This is when life really gets exciting… the day you bring home your new baby puppy. Here is how to make the transition away from his mother, keeping his feeling and grief in mind.
Preparation for the D-Day
To make this separation little easier for your puppy, try to arrange with your breeder to allow you to visit your puppy a couple of times before you fi nally collect him. A few days before you bring your puppy home, give your breeder a small cloth or towel, which can be placed with the mother and other siblings. You can take it home with the puppy as it will contain their smell for a number of days.
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Allow the puppy to have this cloth as much as he likes and to sleep with it. It may be dirty and smelly but to your puppy it will be a comfort and you can throw it away or wash it after a few days when he is more settled.
When you collect your puppy, try to have another person with you who can sit in the back of your car with the puppy, especially if you have a long distance to cover, and stop a few times in safe places to allow the puppy to relieve himself and drink some water if he needs.
Your puppy may be a little worried and cry or bark, especially if this is his fi rst time in a car or away from his mother and siblings. He may or may not settle on the journey, so try to be patient with him; after all, this will be a very traumatic time for your puppy.
Exploring his new home
Once you get your puppy home, take him out into your garden area immediately so he can relieve himself. Allow him to walk around and explore the area – he will need to check things out. Open the door into your house and allow him to go in when he is ready and check that out too.
Speak softly to him and walk very slowly with him so you do not frighten him with quick movements and keep everything calm. Show your puppy where his bed is and where his water and toys are.
Try not to leave your puppy alone during the fi rst week, give him adjustment time and time to bond with you. If you need to go out for any length of time, take the puppy with you if it is safe to do so, or have someone else stay with your puppy for the time you are away.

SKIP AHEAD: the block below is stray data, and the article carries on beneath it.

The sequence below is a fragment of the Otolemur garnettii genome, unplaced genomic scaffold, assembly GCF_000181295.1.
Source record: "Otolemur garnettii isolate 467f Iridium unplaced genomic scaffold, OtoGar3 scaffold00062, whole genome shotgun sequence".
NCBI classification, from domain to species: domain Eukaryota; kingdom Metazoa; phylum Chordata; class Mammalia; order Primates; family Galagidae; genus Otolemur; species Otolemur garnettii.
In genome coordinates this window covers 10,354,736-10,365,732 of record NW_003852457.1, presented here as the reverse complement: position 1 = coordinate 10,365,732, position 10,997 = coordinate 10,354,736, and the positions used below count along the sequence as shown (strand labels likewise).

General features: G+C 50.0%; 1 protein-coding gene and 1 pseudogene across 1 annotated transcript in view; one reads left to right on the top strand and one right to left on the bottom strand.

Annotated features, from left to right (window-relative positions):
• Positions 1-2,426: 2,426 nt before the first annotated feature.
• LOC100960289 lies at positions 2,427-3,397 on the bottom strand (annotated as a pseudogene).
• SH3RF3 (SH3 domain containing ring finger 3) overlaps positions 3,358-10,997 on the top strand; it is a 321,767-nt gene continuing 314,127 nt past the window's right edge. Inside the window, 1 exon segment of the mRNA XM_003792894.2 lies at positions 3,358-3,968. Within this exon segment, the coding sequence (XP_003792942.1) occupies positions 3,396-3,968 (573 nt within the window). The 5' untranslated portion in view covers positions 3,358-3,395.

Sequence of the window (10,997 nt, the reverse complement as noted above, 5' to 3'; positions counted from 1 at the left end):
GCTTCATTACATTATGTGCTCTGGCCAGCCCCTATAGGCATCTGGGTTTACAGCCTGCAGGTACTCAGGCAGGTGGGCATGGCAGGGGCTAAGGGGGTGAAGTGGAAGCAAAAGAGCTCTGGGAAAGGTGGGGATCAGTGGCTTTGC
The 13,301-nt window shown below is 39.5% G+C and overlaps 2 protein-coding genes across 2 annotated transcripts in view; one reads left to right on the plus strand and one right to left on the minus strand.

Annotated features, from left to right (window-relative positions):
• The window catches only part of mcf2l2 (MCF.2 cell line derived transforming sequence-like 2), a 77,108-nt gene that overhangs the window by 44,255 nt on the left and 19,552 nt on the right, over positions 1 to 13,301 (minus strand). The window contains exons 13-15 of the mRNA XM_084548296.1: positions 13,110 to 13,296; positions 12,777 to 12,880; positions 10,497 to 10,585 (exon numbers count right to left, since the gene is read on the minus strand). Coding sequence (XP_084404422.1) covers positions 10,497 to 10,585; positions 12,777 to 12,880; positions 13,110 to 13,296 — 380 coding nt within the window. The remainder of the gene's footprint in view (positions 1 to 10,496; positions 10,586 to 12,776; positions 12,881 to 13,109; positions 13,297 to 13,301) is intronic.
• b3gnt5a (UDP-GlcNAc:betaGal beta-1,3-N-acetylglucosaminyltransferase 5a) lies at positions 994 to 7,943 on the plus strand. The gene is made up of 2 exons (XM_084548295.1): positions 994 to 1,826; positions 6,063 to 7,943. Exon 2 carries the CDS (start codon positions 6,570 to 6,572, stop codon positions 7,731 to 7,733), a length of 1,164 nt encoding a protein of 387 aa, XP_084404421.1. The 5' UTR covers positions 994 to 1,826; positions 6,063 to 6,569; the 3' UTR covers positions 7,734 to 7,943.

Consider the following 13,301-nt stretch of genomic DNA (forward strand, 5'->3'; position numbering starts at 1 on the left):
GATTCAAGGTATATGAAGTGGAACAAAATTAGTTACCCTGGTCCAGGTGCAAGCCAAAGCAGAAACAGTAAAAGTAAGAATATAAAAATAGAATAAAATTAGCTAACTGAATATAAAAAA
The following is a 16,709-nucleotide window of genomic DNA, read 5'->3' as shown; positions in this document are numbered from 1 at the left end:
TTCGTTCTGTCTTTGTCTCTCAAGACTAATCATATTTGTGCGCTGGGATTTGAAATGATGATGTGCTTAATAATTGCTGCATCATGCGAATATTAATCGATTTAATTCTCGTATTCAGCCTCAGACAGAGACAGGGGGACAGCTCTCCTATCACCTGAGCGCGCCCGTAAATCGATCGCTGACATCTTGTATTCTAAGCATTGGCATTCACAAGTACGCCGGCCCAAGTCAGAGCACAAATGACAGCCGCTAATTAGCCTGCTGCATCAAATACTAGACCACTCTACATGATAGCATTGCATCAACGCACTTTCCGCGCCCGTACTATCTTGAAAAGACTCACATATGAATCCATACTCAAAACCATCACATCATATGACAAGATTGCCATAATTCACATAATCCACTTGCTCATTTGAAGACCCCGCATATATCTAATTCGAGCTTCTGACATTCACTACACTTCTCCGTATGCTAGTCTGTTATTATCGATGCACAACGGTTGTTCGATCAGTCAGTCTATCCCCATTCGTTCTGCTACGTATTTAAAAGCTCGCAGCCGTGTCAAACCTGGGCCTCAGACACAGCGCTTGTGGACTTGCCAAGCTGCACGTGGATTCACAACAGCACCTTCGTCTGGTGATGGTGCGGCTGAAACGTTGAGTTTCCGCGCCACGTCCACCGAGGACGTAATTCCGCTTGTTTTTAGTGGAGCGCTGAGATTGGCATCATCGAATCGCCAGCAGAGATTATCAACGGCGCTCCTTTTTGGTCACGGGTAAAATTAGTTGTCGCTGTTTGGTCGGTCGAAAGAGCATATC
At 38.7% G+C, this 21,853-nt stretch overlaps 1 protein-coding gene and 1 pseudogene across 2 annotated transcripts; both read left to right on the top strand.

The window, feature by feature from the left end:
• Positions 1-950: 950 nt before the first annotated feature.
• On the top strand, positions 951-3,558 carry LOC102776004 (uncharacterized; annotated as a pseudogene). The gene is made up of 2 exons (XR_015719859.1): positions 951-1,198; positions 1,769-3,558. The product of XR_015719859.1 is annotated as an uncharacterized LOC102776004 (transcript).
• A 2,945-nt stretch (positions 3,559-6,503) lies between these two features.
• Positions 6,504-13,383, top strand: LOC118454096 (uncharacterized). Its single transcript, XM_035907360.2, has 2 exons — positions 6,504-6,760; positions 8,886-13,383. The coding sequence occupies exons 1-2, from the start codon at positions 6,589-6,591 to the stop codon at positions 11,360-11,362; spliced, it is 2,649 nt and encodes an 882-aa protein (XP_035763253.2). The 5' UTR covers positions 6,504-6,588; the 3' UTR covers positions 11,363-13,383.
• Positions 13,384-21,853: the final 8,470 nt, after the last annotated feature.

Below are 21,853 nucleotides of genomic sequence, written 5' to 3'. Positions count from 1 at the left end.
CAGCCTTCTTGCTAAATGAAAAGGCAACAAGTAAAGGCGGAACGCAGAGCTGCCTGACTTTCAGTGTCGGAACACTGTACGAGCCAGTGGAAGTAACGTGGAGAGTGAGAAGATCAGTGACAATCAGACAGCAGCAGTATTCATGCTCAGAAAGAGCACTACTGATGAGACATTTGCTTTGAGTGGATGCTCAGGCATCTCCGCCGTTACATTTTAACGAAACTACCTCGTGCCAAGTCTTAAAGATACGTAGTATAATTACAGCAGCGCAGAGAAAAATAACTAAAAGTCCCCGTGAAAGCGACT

Activities in the first few days
Allow your puppy to become involved in your daily routine so long as he is calm. Keep all activities calm. Fast, excited high activity may only cause your puppy’s adrenalin to rise. This adrenalin may take up to six days to come back down to normal, providing nothing else happens in the puppy’s life during that time. This means your puppy will be unable to relax and enjoy the rest and sleep needed. Your puppy should be resting or sleeping at least 18–20 hours per day. If your puppy is unable to do this, perhaps look at calming things down a little in his life and be careful not to overdo the exercise.
Symptoms of a puppy that has too much activity in his life may be destructive behaviour, biting ankles, chasing anything that moves, inability to settle, barking, training diffi culties and many more.
Give comfy bedding
Bedding should be warm, dry and comfortable for your puppy. There are many suitable and comfortable dog beds in the market, you will need to fi nd one that suits your puppy. Be aware that puppies will chew, so using bedding that can be chewed without too much damage to the bedding may be most suitable. A good stock of old blankets from charity shops can be used, chewed and thrown away or replaced when fi nished with.
You may want to have two beds for your puppy. One in the living area where he can settle during the day and one for night time, next to your own bed so the puppy knows you are around and you can be there if he needs you or needs to be taken out in the night to relieve himself. You can also reassure him if he is feeling upset or lonely in the night. With a bit of time, patience and understanding your puppy should settle within a few days.
It may also help your puppy to settle at night if you place a few of his toys with him and also a quality chew or a kong stuffed with nice soft foods he likes. Kongs are very calming for a puppy. It may help him settle more easily. Make sure he also has fresh water near his bed.
(Nicole Mackie has over 14 years of experience in handling, exhibiting, training, observing, studying, and sharing her life with dogs, gaining many qualifi cations over the years such as canine behaviour, canine psychology, general animal science and experience veterinary nursing. She is a regular radio speaker and writer for magazines, works with behavioural problems in dogs and runs socialising groups for dogs with social problems.)